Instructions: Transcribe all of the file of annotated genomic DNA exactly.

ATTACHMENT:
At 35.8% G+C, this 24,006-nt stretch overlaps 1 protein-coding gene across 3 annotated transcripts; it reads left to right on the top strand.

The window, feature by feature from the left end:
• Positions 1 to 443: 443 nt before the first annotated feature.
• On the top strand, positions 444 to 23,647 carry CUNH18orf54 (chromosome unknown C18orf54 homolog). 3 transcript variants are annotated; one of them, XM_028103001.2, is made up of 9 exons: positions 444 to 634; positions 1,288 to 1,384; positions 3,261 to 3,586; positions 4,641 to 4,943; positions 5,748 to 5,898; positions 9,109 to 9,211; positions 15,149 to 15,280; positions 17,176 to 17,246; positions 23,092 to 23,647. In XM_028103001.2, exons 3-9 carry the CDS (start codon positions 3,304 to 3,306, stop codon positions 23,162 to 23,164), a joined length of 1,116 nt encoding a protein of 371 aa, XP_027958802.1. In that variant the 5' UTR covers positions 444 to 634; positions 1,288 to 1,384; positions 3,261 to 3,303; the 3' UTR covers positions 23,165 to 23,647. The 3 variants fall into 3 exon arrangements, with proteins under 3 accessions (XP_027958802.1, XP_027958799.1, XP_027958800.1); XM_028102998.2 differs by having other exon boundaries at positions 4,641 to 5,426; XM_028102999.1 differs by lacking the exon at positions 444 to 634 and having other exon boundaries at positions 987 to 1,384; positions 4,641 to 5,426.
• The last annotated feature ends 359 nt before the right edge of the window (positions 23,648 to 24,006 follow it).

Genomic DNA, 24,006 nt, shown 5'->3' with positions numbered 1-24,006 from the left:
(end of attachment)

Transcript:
At 35.8% G+C, this 24,006-nt stretch overlaps 1 protein-coding gene across 3 annotated transcripts; it reads left to right on the top strand.

The window, feature by feature from the left end:
• Positions 1 to 443: 443 nt before the first annotated feature.
• On the top strand, positions 444 to 23,647 carry CUNH18orf54 (chromosome unknown C18orf54 homolog). 3 transcript variants are annotated; one of them, XM_028103001.2, is made up of 9 exons: positions 444 to 634; positions 1,288 to 1,384; positions 3,261 to 3,586; positions 4,641 to 4,943; positions 5,748 to 5,898; positions 9,109 to 9,211; positions 15,149 to 15,280; positions 17,176 to 17,246; positions 23,092 to 23,647. In XM_028103001.2, exons 3-9 carry the CDS (start codon positions 3,304 to 3,306, stop codon positions 23,162 to 23,164), a joined length of 1,116 nt encoding a protein of 371 aa, XP_027958802.1. In that variant the 5' UTR covers positions 444 to 634; positions 1,288 to 1,384; positions 3,261 to 3,303; the 3' UTR covers positions 23,165 to 23,647. The 3 variants fall into 3 exon arrangements, with proteins under 3 accessions (XP_027958802.1, XP_027958799.1, XP_027958800.1); XM_028102998.2 differs by having other exon boundaries at positions 4,641 to 5,426; XM_028102999.1 differs by lacking the exon at positions 444 to 634 and having other exon boundaries at positions 987 to 1,384; positions 4,641 to 5,426.
• The last annotated feature ends 359 nt before the right edge of the window (positions 23,648 to 24,006 follow it).

Genomic DNA, 24,006 nt, shown 5'->3' with positions numbered 1-24,006 from the left: